Walking at altitude when it’s cold, because it’s good for your health

Walking at altitude when it’s cold, because it’s good for your health


Fewer and fewer ski weeks, more and more day trips and long weekends. And snow that is there and isn’t there. The intertwining of economic, social and climatic reasons, which in recent years have changed our lifestyle, has obviously also generated a significant impact on the ways of experiencing free time. Moving it in the direction of flexibility which, however, often ends up making us “hit and run” even in our relationship with the natural environment.

Habitat and physical effort

In the case of the mountains, which this season is the main protagonist of weekends out of town, frequenting this type brings with it a series of particular implications: linked to the level of confidence with the habitat, the type of physical commitment required and also to the behaviors that are increasingly important to be able to adopt. To limit, first of all, the risks associated with improvisation, in an environment which, especially in winter, presents its own peculiarities.

Bypassing the somewhat obvious discussion of preparation and precautions for practicing winter sports safely, it is instead interesting to focus on a series of considerations relating to “simple” walks. Simple, of course, only in appearance.

The health benefits

Starting from the fact that trekking at high altitude is a great resource for both our physical and mental well-being. In addition to the many positive effects on the respiratory, cardiovascular, endocrine and muscular systems, in fact, the very act of walking on mountain paths is specifically connected to a decrease in mental stress and also a greater ability to consciously focus on oneself. Many excellent reasons to immerse yourself in the variety of the mountain environment as soon as you can, even if – in fact – some extra precautions are necessary, when you do it occasionally, without being able to boast of specific training.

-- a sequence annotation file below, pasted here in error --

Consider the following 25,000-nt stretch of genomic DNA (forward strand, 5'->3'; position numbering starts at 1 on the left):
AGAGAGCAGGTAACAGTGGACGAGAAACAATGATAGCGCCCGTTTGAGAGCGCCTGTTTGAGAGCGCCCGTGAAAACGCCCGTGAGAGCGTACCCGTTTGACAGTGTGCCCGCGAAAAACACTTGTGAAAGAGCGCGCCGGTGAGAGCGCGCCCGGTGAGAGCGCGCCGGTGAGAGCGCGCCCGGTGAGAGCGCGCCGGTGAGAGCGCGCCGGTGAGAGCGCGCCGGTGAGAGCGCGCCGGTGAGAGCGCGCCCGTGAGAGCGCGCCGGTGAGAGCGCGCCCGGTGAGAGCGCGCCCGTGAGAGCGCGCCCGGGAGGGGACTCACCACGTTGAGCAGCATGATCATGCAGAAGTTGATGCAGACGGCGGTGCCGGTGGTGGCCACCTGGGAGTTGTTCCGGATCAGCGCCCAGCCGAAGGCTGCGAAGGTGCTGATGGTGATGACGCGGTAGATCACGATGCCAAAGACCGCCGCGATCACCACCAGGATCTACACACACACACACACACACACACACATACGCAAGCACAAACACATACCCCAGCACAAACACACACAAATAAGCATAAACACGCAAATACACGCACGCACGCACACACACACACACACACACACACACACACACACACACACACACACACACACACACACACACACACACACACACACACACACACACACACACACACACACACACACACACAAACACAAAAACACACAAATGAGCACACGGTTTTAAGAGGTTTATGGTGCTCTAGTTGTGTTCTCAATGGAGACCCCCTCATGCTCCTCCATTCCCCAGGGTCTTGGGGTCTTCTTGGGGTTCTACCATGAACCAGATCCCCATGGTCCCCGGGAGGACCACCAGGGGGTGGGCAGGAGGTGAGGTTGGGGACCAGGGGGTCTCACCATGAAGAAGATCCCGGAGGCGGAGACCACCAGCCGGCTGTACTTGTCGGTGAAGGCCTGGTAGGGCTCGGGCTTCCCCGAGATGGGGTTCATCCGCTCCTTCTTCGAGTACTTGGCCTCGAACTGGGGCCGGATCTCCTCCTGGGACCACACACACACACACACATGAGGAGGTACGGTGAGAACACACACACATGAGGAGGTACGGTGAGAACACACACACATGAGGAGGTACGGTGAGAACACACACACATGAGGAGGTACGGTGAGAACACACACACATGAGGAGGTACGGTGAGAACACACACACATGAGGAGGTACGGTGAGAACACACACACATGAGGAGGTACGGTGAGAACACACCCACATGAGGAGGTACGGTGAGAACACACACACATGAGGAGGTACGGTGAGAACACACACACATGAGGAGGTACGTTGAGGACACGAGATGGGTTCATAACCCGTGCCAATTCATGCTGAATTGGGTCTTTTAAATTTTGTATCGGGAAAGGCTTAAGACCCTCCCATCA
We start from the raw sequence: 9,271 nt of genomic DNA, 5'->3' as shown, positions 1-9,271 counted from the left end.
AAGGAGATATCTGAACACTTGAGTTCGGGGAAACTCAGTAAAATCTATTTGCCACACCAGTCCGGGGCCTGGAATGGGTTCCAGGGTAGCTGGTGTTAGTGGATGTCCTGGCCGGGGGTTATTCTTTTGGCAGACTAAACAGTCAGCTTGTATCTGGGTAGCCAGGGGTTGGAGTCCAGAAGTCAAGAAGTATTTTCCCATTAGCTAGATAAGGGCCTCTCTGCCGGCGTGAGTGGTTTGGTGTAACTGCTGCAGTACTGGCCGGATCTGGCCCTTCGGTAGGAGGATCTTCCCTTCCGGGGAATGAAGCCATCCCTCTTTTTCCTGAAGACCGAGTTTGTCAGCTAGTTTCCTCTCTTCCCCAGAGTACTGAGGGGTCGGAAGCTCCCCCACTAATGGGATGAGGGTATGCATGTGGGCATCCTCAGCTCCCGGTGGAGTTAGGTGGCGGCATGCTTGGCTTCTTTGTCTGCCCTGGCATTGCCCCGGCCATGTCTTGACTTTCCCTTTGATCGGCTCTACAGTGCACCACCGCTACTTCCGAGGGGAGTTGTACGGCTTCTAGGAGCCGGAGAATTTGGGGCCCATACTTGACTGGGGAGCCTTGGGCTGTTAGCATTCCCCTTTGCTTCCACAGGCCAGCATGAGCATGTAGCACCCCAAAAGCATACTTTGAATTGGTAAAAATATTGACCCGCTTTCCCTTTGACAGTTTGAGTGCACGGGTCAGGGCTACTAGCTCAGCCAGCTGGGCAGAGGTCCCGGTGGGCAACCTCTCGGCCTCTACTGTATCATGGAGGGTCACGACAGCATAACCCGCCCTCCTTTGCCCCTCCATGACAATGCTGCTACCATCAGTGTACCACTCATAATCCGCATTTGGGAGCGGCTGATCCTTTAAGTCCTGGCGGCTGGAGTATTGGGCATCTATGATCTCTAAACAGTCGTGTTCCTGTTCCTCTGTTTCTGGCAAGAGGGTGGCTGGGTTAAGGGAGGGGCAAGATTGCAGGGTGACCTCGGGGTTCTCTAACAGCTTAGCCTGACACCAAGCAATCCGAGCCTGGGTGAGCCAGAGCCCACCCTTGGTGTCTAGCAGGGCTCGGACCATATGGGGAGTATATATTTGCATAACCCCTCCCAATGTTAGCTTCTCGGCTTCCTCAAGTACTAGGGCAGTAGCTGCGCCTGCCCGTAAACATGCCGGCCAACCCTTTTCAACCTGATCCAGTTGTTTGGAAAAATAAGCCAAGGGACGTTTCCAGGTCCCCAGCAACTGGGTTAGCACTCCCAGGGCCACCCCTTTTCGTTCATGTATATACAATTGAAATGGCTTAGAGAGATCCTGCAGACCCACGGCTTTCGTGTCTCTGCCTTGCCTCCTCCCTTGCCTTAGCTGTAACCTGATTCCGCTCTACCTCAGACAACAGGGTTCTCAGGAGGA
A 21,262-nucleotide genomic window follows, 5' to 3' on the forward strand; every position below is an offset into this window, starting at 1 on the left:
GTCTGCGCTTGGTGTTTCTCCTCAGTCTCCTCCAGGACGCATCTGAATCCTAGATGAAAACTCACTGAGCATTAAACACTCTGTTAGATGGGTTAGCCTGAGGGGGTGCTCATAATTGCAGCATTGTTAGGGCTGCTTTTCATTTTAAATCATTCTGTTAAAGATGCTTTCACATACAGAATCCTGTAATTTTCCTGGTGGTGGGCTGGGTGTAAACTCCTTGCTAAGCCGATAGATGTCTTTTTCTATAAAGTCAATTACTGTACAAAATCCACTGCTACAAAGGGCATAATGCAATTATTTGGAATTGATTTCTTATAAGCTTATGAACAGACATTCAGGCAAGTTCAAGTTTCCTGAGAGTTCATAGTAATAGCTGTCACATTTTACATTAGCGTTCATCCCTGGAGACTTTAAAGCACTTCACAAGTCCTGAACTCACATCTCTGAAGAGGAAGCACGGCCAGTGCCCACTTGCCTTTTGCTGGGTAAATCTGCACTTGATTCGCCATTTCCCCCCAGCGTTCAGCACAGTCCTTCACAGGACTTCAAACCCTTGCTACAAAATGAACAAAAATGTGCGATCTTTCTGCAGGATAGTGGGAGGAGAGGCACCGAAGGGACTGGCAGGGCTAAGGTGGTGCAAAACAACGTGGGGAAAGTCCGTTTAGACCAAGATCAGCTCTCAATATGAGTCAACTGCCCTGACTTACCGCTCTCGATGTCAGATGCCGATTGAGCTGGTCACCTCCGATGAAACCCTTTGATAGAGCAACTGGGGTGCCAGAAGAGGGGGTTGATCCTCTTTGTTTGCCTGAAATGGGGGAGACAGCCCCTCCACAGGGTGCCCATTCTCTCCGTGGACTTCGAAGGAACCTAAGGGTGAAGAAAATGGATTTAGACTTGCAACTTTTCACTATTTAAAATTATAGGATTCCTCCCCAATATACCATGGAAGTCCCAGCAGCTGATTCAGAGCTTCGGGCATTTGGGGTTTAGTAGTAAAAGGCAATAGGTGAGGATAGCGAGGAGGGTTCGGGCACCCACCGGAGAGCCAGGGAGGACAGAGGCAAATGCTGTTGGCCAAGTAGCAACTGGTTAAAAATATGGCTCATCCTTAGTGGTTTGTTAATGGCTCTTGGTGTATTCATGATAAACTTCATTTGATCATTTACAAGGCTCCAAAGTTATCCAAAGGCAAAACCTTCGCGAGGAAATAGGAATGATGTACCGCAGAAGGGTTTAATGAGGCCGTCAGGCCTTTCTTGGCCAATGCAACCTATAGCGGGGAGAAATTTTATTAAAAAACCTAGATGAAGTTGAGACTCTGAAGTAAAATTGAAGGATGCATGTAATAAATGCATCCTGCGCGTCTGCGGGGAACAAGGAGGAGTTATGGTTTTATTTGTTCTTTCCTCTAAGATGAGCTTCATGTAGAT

Effort and nutrition

“From a physical point of view there is nothing “impossible”, but several important aspects. Everything is played out, fundamentally, on three fronts: effort training, nutrition and the evaluation of unexpected events – he explains Davide Fusetti, specialist in sports and exercise medicine at the Isokinetic Center in Milan -. When I talk about preparation I am referring both to the physical one, which is similar to that for endurance sports and must be done gradually, perhaps by including walks of intermediate difficulty, and to the preparation of the route.

Those who go on occasional excursions together with friends are often satisfied with recovering approximate information on the trip, while it is essential to know some details about the type of route you will tackle and evaluate how suitable it is for your physical fitness: it must be considered that snow increases the resistance to walking and that climbing a certain number of meters in the course of an hour’s walking, or tackling the same difference in altitude in double the kilometres, are apparently similar activities, but which in reality require very different commitments.

Another aspect to remember in winter is that, if you feel tired while walking, you should, if possible, avoid stopping along the path: rather, it is better to slow down your pace for the time necessary to recover your strength. This will prevent cooling, including that of the muscles.”

The role of carbohydrates, fats and water

And again: the diet must be rich in carbohydrates in anticipation of the effort (the ideal, specifies the doctor, is to have a hearty breakfast about an hour before setting off), while lunch must provide a moderate amount of fats, as long as they are easily digestible.

“The classic refuge tasting menu is certainly good for the social aspect and pleasure it brings with it, but it is better to reserve it for days when you don’t have to endure the greatest physical effort. An excellent thing, however, is to indulge in snacks while you walk, for example carrying portions of dried or dehydrated fruit with you. And then water: you must remember to drink at regular intervals even if the low temperatures make you feel less thirsty.